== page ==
Tourism Minister Mélanie Joly no longer heading to China next week

Canada and China are pressing pause on plans to mark the end of the joint year of tourism, meaning federal ​Tourism Minister Mélanie Joly is no longer heading to Beijing next week amidst percolating diplomatic tensions.  

The Canada-China Year of Tourism 2018 was developed as a partnership to promote travel between the two countries, and Joly had planned to head to Beijing for the closing ceremony, which had been set for Dec. 17 to 20.

On Thursday the minister still had plans to attend, but on Friday, her spokesperson said Canada and China mutually agreed to postpone the ceremony.

“Both governments agreed this would allow us to better achieve our shared objectives,” said Jeremy Ghio.

“We look forward to meeting again to continue building people-to people ties and strengthening the tourism relationship between Canada and China — a relationship that creates good jobs for middle class families and opportunities for people in both countries.”

The government faces pressure as two Canadians remain detained in China this week.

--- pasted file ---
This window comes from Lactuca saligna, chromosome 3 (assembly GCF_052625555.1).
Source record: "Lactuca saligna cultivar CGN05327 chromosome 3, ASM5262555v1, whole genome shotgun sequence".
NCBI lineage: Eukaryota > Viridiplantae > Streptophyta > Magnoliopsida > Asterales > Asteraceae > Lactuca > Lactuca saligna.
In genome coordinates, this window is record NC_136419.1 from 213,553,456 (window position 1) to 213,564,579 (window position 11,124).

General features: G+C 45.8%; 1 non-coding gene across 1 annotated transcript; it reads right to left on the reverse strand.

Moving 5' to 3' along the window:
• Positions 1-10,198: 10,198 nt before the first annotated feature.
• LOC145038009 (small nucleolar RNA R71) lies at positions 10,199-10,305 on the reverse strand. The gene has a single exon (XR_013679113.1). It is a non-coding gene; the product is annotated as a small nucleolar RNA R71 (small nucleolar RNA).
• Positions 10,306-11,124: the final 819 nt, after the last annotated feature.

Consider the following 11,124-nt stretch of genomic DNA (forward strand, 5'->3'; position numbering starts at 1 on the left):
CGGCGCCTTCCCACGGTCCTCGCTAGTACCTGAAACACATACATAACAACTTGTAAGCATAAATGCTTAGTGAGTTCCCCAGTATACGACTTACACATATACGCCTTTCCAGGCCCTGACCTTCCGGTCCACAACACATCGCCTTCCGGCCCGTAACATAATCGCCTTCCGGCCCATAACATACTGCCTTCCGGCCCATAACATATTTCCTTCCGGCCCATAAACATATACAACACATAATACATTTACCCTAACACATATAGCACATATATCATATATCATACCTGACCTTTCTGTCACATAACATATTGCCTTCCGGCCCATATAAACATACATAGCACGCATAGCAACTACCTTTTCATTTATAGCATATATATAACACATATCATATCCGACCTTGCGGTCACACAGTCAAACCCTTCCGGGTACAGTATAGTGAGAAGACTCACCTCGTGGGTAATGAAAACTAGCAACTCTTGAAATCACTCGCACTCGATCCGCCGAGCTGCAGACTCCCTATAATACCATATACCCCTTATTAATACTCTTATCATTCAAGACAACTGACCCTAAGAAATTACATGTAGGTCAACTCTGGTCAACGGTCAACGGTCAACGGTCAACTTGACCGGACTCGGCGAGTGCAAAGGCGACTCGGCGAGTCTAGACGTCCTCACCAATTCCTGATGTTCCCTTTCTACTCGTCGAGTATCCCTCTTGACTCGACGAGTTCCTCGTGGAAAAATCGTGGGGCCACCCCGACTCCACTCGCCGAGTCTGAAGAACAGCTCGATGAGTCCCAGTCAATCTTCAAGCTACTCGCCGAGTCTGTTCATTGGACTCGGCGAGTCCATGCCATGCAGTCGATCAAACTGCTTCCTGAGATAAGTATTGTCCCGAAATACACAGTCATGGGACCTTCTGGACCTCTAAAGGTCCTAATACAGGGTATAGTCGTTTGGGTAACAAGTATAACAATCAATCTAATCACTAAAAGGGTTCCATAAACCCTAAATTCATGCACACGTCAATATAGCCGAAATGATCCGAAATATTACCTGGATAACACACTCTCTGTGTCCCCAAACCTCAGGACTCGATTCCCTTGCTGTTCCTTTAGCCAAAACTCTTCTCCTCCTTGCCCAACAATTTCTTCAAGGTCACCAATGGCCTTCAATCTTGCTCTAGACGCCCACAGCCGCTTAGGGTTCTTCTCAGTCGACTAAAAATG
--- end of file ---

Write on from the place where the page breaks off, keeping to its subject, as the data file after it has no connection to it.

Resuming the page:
Canada Goose delays store opening

Entrepreneur Michael Spavor and former Canadian diplomat Michael Kovrig were taken into custody on Monday on suspicion of “endangering national security,” according to China’s Foreign Ministry.

Their detentions came after Canadian officials detained the chief financial officer of the Chinese telecommunications firm Huawei, Meng Wanzhou, on an extradition request from the U.S. She has been released on $10 million bail.

Canada has argued that the request to detain Meng was made at the officials’ level and was not politically motivated. 

When asked if the detention of the two Canadian men was intended as retaliation, a spokesperson for China’s Foreign Ministry said they were being handled according to Chinese law.

In other news, the popular outdoor apparel maker Canada Goose is delaying the opening of its flagship store in Beijing. 

The store was supposed to open Saturday, but in a message posted to Weibo, China’s social media platform, the luxury coat maker said the postponement is for construction reasons.

The outerwear maker had quickly become a style icon in China since launching last year to much fanfare, but its shares fell this week after becoming the target of Chinese consumers upset by the Meng’s arrest.

Weibo users have proposed boycotting the company’s products as payback for her detention in Canada.

The movement gained steam after Chinese state-run newspaper Global Times reported on the boycott proposal.

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